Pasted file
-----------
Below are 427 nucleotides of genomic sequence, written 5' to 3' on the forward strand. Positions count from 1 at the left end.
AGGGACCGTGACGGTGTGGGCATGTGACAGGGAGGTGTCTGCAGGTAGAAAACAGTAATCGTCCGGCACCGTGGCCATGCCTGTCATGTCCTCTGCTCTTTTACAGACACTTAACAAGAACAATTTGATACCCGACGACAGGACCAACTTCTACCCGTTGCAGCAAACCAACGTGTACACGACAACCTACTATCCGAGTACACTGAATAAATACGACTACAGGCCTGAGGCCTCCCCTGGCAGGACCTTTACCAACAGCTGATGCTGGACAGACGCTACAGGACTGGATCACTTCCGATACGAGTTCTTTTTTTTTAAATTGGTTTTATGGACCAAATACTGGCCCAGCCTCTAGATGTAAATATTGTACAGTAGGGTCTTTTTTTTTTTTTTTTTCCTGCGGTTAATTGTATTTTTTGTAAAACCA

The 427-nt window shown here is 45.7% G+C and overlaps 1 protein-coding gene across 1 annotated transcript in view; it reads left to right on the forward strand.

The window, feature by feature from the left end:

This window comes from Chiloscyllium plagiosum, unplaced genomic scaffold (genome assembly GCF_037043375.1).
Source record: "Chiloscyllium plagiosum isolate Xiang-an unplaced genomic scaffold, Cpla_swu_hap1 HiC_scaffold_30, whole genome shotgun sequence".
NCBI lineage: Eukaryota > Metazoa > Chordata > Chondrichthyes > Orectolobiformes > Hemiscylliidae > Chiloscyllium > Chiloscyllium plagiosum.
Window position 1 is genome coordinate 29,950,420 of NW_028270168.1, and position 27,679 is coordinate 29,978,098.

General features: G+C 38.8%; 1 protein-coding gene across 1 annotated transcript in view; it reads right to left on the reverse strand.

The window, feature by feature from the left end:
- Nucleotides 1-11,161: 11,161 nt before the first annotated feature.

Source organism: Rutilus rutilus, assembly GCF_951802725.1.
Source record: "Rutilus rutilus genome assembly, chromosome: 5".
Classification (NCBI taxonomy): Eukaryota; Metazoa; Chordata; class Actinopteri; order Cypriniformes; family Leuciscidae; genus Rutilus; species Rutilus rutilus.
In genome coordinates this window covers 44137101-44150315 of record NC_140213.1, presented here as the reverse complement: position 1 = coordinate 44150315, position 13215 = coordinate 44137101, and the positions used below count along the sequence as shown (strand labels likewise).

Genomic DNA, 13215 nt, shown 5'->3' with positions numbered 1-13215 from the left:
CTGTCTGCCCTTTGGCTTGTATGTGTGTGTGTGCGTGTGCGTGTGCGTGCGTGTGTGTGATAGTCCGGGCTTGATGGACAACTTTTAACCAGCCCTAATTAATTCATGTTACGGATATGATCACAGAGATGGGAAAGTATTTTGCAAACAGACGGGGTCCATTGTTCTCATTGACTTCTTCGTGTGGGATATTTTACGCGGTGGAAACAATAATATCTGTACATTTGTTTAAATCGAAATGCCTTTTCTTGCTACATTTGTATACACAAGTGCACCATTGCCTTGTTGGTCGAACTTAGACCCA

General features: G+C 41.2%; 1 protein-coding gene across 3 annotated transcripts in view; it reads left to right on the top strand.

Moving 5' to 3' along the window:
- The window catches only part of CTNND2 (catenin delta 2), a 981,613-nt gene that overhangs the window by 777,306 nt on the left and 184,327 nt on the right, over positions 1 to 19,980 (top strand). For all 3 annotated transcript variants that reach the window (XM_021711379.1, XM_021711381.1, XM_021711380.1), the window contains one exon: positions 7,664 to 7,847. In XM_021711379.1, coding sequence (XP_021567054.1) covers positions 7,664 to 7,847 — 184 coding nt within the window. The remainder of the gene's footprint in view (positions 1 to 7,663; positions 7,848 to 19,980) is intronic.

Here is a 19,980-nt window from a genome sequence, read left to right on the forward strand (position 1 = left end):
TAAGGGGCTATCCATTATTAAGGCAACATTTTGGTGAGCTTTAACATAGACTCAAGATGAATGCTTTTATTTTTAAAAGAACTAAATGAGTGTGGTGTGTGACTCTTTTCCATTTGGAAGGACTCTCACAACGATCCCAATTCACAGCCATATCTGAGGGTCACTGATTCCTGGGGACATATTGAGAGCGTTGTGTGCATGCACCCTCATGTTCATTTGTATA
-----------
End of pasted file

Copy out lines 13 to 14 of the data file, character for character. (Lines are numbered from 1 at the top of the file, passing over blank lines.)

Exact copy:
Source record: "Rutilus rutilus genome assembly, chromosome: 5".
Classification (NCBI taxonomy): Eukaryota; Metazoa; Chordata; class Actinopteri; order Cypriniformes; family Leuciscidae; genus Rutilus; species Rutilus rutilus.